Harsher Federal Penalties for Selling Fentanyl-Laced Drugs Are Now in Effect. New federal sentencing guidelines that went into effect November 1 significantly increase the possible prison sentence faced by people who sell heroin or cocaine laced with fentanyl. The new guidelines "create a four-level enhancement for a defendant who knowingly misrepresents or knowingly markets as another substance a mixture containing fentanyl or a fentanyl analog," which translates into sentences nearly twice as long as previously. While the guidelines only apply to someone who intentionally sought to deceive buyers, the realities of the federal criminal justice system -- where the vast majority of cases end with plea bargains -- mean that prosecutors will rarely have to prove the intent to deceive.

Green Wave Update: Marijuana Initiatives Go Three for Four in Midterms, and More [FEATURE]

The expansion of legal marijuana continued apace in Tuesday's elections, with medical marijuana initiatives winning in Missouri and Utah and recreational marijuana winning in Michigan. The only loss for weed came in North Dakota, where voters approved medical marijuana two years ago but weren't ready to take the next step this year.

a glorious day in Michigan (and Missouri and Utah) (Creative Commons)
Michigan becomes the 10th state to legalize marijuana and the first one in the Midwest. With Missouri and Utah now joining the ranks, medical marijuana is now legal in 32 states.

In Michigan, the Proposal 1 legalization initiative was winning with 55.8 percent of the vote, with 96 percent of the vote counted as of Wednesday morning. The measure will legalize, regulate, and tax marijuana in Michigan for adults aged 21 and older. It allows for the possession of up to 2.5 ounces of marijuana and cultivation of up to 12 plants for personal use, while also establishing a legal framework for the licensing and regulation of marijuana businesses and products.

"The passage of Proposal 1 is a major milestone for marijuana policy reform in the US," said Matthew Schweich, deputy director of the Marijuana Policy Project (MPP) and campaign director for the Yes on 1 campaign. "Michigan will be the first state in the Midwest to end marijuana prohibition and replace it with a system in which marijuana is regulated for adult use. Adults will no longer be punished for consuming a substance less harmful than alcohol, and rather than having to resort to the illegal market, they will be able to access it safely and legally from licensed businesses. In addition to the public health and safety benefits associated with regulating marijuana, the state will have a significant new stream of tax revenue. Michigan is going to demonstrate that regulating marijuana works, and it will set a strong example for other states in the region and around the country."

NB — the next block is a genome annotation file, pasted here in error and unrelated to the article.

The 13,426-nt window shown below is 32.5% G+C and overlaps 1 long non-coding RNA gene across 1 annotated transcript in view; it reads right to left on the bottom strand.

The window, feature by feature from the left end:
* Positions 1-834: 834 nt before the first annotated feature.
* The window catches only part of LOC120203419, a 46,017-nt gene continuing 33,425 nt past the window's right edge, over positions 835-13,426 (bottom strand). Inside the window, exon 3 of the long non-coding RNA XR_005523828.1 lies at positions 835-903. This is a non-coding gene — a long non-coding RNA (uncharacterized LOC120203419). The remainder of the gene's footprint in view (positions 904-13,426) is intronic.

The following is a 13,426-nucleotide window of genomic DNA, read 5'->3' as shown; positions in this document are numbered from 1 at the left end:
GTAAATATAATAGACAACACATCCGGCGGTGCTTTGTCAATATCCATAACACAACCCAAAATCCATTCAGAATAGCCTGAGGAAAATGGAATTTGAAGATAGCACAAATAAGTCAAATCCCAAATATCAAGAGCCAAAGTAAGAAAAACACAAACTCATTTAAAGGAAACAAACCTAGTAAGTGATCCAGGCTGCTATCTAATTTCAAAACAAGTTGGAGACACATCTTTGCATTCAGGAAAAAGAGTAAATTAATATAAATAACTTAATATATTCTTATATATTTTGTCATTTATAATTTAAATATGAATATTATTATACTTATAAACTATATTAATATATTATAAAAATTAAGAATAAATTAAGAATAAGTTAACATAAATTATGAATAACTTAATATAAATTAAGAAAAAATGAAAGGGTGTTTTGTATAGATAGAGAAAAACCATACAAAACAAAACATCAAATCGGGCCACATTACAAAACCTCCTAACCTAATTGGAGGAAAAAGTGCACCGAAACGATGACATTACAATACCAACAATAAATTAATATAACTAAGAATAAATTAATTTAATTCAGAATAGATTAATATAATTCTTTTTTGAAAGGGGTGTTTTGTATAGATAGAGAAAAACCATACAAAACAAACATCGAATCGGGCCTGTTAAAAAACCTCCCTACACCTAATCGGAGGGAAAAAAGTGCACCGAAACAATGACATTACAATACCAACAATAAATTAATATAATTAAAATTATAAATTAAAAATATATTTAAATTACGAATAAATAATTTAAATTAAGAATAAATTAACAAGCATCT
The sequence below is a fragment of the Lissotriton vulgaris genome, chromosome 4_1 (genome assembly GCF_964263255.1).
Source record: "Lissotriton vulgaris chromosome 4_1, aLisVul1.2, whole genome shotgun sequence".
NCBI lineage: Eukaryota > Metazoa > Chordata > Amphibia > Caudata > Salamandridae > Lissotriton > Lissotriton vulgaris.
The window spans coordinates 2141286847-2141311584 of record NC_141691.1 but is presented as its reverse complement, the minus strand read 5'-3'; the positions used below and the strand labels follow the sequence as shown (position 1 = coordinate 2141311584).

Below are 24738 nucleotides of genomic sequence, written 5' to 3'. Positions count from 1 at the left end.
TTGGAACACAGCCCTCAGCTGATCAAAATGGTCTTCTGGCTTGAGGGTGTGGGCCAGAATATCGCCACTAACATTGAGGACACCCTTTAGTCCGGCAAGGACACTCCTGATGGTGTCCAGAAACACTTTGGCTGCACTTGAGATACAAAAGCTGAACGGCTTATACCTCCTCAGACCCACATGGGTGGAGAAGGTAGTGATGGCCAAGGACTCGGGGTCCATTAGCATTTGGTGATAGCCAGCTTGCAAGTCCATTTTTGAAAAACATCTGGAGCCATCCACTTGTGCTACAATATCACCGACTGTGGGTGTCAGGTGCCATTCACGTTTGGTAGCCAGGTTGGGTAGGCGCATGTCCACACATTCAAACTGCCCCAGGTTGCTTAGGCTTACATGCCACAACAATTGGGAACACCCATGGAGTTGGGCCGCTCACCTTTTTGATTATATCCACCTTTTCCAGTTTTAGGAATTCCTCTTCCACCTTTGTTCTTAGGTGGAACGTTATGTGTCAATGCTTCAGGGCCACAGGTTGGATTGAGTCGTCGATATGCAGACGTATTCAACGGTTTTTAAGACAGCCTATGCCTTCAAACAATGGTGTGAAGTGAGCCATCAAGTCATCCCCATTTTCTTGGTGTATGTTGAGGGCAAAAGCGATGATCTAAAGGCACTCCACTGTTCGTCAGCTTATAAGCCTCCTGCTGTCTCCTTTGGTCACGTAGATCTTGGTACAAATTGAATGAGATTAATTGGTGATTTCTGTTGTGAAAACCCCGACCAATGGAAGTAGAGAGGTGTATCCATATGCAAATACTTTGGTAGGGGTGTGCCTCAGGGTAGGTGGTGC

"Western and northeastern states have led the way on legalizing marijuana, but the victory in Michigan powerfully demonstrates the national reach of this movement," said Maria McFarland Sánchez-Moreno, executive director of the Drug Policy Alliance (DPA), which through its lobbying arm, Drug Policy Action, helped fund and played a significant role in drafting the initiative. "With such overwhelming public support for marijuana legalization, even including majorities of Republicans and older Americans, there's only so long that the federal government can continue to hold out."

In the past decade, Michigan has seen more than 200,000 marijuana arrests, the vast majority (84 percent) for simple possession. Those arrests won't be happening anymore.

In Missouri, two of three medical marijuana initiatives won. Amendment 3, which would have imposed a 15 percent tax and set up a research institute benefiting its author, was easily defeated, while Amendment 2 had 65.5 percent support, and Proposition C had 56.5 percent. Amendment 2 was backed by both MPP and DPA.